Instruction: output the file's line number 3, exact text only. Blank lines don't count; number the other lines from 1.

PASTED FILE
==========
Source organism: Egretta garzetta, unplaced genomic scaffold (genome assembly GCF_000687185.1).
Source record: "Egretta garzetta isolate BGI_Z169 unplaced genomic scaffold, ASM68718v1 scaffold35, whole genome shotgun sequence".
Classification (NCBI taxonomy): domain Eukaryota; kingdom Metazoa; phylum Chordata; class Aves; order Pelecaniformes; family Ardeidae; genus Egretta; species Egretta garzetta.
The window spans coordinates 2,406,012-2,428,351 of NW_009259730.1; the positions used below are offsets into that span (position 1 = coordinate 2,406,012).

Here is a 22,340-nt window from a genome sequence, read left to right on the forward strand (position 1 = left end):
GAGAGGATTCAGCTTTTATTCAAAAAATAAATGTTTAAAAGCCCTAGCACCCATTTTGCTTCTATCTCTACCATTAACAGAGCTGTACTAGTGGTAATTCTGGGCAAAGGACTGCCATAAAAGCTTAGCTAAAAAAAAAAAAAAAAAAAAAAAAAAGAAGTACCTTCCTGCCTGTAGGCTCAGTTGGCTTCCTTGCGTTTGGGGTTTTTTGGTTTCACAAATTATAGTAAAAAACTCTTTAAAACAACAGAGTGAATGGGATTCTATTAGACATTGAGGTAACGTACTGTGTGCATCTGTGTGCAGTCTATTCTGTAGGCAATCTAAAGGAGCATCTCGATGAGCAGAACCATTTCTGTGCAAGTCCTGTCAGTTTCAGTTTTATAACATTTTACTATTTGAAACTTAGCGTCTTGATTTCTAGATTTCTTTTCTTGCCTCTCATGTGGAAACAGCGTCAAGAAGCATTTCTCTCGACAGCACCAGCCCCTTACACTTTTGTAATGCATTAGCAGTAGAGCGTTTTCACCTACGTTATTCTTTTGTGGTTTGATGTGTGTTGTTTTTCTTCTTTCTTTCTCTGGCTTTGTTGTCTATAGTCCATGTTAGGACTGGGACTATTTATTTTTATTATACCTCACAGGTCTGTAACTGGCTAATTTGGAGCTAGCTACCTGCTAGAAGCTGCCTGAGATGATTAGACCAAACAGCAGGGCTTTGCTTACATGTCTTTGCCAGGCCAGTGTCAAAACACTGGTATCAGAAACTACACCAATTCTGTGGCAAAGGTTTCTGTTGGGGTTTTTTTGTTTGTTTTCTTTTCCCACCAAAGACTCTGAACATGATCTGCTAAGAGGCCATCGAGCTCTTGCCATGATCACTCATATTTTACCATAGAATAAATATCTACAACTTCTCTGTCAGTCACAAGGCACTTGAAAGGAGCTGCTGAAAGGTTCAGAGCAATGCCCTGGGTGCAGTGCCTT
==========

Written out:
Classification (NCBI taxonomy): domain Eukaryota; kingdom Metazoa; phylum Chordata; class Aves; order Pelecaniformes; family Ardeidae; genus Egretta; species Egretta garzetta.